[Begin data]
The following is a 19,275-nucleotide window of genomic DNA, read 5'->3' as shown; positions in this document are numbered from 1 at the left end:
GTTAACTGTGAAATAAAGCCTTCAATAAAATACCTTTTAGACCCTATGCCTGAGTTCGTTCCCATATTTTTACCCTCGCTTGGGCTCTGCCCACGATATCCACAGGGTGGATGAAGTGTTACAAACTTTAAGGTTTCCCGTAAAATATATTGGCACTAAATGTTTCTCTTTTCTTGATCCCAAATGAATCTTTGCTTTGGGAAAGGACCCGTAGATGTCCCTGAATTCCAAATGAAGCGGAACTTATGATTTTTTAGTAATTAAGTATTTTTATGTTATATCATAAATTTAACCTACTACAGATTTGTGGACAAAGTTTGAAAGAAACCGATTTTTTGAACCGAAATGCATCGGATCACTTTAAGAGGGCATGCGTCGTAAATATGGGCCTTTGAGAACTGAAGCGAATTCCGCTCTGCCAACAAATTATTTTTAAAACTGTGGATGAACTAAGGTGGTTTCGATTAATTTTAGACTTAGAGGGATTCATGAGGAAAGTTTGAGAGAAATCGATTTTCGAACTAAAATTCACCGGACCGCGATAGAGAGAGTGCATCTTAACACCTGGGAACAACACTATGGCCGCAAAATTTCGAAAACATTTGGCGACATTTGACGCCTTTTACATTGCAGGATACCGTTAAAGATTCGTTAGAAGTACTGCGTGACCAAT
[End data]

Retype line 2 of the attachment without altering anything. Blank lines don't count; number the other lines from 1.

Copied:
GTTAACTGTGAAATAAAGCCTTCAATAAAATACCTTTTAGACCCTATGCCTGAGTTCGTTCCCATATTTTTACCCTCGCTTGGGCTCTGCCCACGATATCCACAGGGTGGATGAAGTGTTACAAACTTTAAGGTTTCCCGTAAAATATATTGGCACTAAATGTTTCTCTTTTCTTGATCCCAAATGAATCTTTGCTTTGGGAAAGGACCCGTAGATGTCCCTGAATTCCAAATGAAGCGGAACTTATGATTTTTTAGTAATTAAGTATTTTTATGTTATATCATAAATTTAACCTACTACAGATTTGTGGACAAAGTTTGAAAGAAACCGATTTTTTGAACCGAAATGCATCGGATCACTTTAAGAGGGCATGCGTCGTAAATATGGGCCTTTGAGAACTGAAGCGAATTCCGCTCTGCCAACAAATTATTTTTAAAACTGTGGATGAACTAAGGTGGTTTCGATTAATTTTAGACTTAGAGGGATTCATGAGGAAAGTTTGAGAGAAATCGATTTTCGAACTAAAATTCACCGGACCGCGATAGAGAGAGTGCATCTTAACACCTGGGAACAACACTATGGCCGCAAAATTTCGAAAACATTTGGCGACATTTGACGCCTTTTACATTGCAGGATACCGTTAAAGATTCGTTAGAAGTACTGCGTGACCAAT